State Pension has to be Raised to Meet Demand



Adjustments have to be made, due to people living longer and staying active years beyond retirement.

Adjustments have to be made, due to people living longer and staying active years beyond retirement.

One think tank has reported the state pension needs to rise to 72 by 2030 to manage those that are living longer and staying active longer.  The proportion of people’s lives in which they received the benefit already equaled 30 by the year 1981.  And it is certain to go higher.

The think tank continued to remark, if the government wanted to maintain the amount of time people could claim the state pension constant at the 1981 level, it would need to increase the age when they first received it to 72 by the year 2030.  Even if people were to receive it for 1/3 of their life the state pension age would still have to rise to 68 in the next 20 years.

These figures were assembled by the Pension Policy Institute in their response to a Department for Work and Pensions Consultation.  The changes made to the state pension age needed to take place gradually, according to the PPI.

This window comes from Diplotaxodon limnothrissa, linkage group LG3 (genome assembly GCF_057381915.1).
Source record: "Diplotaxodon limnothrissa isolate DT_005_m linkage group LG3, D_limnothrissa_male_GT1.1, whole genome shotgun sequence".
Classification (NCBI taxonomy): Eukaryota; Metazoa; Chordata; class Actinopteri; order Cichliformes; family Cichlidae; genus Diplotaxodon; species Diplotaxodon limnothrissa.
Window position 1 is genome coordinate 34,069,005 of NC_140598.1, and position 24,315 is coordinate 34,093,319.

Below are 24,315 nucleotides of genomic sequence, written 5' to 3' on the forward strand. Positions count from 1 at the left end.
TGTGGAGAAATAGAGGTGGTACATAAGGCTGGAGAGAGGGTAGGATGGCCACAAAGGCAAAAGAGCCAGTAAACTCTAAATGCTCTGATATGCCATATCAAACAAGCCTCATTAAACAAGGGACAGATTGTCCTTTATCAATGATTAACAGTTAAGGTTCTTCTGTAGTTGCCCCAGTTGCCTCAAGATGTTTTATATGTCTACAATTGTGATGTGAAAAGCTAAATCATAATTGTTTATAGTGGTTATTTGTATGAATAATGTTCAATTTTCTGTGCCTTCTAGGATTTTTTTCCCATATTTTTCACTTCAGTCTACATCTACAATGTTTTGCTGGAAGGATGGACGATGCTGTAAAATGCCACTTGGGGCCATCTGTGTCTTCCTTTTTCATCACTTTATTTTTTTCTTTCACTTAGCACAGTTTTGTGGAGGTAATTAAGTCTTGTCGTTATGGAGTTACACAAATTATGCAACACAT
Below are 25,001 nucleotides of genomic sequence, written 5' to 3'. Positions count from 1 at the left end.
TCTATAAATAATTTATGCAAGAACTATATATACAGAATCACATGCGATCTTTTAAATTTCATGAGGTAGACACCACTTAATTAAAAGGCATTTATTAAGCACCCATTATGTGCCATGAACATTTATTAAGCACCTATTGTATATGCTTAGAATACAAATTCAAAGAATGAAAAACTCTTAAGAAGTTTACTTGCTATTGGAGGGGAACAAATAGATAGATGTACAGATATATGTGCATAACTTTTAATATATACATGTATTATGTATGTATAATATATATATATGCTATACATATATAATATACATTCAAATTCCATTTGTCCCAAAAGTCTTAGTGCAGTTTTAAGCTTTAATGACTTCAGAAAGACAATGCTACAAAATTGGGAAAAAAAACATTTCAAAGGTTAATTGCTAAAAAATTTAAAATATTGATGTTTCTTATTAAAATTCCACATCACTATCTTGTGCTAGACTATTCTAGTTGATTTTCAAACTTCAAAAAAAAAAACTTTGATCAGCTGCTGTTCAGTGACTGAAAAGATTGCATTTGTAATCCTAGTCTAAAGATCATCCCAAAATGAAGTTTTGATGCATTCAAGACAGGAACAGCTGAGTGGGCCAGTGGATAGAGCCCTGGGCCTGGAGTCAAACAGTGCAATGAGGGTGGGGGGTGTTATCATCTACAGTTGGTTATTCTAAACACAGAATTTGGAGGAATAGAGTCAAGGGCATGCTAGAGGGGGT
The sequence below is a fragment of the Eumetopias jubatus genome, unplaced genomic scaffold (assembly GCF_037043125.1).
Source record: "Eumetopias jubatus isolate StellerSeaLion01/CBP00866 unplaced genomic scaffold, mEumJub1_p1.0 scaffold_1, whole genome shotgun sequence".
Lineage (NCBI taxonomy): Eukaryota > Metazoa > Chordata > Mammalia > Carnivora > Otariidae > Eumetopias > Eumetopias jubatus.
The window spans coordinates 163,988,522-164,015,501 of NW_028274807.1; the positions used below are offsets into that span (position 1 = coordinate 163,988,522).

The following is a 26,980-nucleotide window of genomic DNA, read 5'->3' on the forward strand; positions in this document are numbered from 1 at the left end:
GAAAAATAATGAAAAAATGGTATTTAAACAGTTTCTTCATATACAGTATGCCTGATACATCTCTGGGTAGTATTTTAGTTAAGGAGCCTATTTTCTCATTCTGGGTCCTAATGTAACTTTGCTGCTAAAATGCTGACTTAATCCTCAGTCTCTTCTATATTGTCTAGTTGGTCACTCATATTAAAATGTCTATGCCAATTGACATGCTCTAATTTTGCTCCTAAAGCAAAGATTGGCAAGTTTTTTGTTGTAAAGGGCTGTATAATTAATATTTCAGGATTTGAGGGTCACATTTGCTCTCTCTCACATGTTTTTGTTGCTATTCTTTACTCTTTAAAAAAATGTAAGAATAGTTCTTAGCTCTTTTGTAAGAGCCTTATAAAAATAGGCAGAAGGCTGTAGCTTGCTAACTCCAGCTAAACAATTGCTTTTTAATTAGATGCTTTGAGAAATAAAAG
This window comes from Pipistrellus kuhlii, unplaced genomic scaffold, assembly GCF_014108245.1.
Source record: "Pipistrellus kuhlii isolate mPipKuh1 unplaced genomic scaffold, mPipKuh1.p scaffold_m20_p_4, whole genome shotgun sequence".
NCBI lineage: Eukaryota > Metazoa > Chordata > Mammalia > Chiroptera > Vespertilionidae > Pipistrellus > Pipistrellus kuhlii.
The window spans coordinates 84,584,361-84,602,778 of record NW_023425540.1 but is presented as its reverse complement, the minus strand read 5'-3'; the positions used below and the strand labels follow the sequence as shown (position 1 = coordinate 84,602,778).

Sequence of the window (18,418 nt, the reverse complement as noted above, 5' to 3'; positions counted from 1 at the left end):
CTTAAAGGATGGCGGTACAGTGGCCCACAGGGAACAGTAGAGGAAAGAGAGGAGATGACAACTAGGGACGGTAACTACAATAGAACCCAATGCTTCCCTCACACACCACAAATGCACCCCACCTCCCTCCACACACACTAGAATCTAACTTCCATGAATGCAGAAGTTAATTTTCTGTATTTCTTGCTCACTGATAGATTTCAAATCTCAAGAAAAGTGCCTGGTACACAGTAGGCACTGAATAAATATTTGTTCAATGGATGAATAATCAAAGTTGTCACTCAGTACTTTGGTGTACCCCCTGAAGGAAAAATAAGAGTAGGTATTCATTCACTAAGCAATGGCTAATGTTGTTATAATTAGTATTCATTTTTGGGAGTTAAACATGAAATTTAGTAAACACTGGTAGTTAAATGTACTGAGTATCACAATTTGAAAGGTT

The response also said, the Government had to take into account different socio-economic groups, and had to estimate how long people would remain healthy and active.

Also, people who had a shorter life expectancy should receive higher state pension so they were not affected by changes in an unbalanced way.

The age women can start claiming the benefit is slowly being increased from 60 to 65 between now and 2020.  The current pension age for men is 65.

The previous government had already put it on the books for the state pension age to increase, for both sexes , to 66 by 2026 and 68 by 2046.

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